For a party obsessed with tax fairness, Democrats do a remarkably bad job of talking about it. After all, they have the wind at their backs: Polls reveal deep skepticism about the tax system's basic fairness, as well as broad concern about growing inequality.
But Democrats tend to confuse these general worries with more specific support for redistributive taxation. In fact, skepticism and insecurity are not a license to soak the rich. Rather, they point to more traditional forms of tax reform, with an emphasis on horizontal rather than vertical equity.
Historically, Americans have been dubious about redistributive tax policies. They have, of course, endorsed progressive tax reform, both directly through opinion polls and indirectly through their voting preferences. A look back at marginal tax rates confirms that Americans have always liked their taxes to be progressive -- sometimes very progressive.
But there is less to that evidence than many of today's Democrats seem to think. Some of it can be explained by inertia. I've long suspected, for instance, that the longevity of the estate tax was a demonstration of path dependency; it was on the books almost from the start, so it stayed on the books for the rest of the 20th century.
Moreover, at the federal level, many of the tax system's most progressive elements were originally sold as a way to redistribute the tax burden, not wealth or income. The estate tax in particular was about making sure that rich people shouldered enough of the overall tax burden. Sure, it was also endorsed by politicians warning darkly of the dangers posed by dynastic wealth. But for the most part, the estate tax was defended as a tool for tinkering with the tax burden, not for remaking the socioeconomic underpinnings of American society.1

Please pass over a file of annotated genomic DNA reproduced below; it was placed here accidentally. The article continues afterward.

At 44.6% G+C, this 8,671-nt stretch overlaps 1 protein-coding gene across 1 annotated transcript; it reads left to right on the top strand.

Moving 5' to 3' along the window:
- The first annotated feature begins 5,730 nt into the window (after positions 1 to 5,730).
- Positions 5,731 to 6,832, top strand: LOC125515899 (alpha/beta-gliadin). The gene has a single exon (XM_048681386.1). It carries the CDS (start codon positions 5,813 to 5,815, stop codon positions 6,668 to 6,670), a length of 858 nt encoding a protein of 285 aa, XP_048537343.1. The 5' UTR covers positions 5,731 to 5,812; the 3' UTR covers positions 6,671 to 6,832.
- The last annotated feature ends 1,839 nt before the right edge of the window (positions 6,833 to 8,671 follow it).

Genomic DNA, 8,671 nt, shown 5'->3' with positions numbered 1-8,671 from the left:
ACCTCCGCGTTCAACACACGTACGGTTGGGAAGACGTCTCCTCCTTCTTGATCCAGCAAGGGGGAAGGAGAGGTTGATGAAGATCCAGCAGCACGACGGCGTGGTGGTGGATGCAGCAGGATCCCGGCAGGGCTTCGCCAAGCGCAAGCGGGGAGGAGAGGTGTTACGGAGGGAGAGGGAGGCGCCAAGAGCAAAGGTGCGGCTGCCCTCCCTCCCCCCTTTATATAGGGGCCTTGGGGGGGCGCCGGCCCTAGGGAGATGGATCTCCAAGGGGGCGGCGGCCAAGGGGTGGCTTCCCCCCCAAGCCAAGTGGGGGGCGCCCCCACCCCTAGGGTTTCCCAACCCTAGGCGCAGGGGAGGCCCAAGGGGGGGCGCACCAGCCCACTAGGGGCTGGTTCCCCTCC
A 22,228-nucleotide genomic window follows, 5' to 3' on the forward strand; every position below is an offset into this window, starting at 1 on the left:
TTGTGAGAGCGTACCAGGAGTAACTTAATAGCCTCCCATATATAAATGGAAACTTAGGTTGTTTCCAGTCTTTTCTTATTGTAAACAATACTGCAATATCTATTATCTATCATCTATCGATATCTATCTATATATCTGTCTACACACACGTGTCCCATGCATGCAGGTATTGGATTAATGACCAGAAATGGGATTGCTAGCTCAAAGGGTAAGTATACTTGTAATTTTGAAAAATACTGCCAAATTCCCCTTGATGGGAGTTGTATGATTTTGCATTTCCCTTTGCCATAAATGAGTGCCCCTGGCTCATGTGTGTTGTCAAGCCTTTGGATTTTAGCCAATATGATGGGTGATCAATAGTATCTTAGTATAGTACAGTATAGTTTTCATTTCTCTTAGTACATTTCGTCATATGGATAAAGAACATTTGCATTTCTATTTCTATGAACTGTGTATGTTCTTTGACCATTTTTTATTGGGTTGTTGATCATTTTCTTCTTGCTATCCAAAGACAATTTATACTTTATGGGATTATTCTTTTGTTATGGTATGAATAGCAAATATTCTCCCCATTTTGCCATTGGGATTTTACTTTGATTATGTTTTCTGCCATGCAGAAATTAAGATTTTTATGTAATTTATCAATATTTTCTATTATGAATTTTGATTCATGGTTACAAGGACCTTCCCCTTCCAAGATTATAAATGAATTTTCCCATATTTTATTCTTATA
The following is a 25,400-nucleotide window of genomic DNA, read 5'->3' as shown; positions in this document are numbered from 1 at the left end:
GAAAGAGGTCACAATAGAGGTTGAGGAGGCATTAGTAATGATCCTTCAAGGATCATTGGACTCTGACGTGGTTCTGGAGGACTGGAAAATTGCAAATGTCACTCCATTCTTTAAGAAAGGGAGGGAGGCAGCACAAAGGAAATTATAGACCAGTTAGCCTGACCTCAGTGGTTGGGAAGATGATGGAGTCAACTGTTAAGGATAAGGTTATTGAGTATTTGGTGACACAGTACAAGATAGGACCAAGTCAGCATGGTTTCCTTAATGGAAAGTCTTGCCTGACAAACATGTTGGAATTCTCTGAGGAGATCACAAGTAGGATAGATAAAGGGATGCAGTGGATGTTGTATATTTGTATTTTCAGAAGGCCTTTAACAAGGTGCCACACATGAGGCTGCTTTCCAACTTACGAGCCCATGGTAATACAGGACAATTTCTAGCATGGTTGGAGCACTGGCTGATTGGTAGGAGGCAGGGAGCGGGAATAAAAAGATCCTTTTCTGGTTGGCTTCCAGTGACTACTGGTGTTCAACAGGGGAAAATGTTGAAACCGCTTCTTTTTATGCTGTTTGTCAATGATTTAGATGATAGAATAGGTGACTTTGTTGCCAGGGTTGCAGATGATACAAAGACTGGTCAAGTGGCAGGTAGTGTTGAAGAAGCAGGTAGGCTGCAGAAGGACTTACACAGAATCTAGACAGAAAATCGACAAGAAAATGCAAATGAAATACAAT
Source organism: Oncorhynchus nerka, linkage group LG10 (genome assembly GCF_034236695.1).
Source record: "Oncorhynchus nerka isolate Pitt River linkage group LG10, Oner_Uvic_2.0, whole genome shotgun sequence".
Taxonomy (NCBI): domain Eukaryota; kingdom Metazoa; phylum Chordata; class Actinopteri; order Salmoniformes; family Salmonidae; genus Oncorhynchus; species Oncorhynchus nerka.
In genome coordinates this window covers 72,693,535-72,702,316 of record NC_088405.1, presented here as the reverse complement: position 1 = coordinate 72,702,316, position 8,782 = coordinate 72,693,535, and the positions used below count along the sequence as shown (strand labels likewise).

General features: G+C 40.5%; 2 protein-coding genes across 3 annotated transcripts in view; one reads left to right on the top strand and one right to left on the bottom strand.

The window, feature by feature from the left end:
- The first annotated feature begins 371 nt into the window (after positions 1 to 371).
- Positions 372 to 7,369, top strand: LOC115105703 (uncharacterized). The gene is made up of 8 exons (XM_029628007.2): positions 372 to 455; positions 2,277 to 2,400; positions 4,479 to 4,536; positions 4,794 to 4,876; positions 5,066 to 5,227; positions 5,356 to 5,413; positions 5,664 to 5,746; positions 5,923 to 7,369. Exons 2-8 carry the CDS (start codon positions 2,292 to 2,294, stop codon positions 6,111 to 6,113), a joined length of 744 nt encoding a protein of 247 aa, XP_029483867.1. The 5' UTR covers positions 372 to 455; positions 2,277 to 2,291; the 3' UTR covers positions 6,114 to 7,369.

The same is true of corporate and individual income taxes. The corporate tax was generally viewed as a tax on wealthy shareholders (despite long-standing uncertainty about the levy's actual incidence). High marginal rates on individual income were similarly cast as a means to ensure that fiscal burdens were shared equitably across the populace.
Vertical equity has always been important in U.S. tax debates. But it has not, generally speaking, been the linchpin of progressive tax reform. That distinction belongs to horizontal equity. Americans were complaining about "loopholes" long before Stanley Surrey rebranded them as tax preferences.
Many politicians -- including some of the most successful liberal ones -- have understood the power of horizontal equity when marshaled in the defense of progressive reform. In fiscal debates, for instance, Franklin Roosevelt is often recalled for his famous Wealth Tax Act of 1935, but he should also be remembered for the anti-loophole campaign of 1937, which emphasized the progressive payoff that comes from repairing the tax base. Roosevelt understood that base broadening had a natural constituency among voters who believed they were paying "their fair share" while others were not.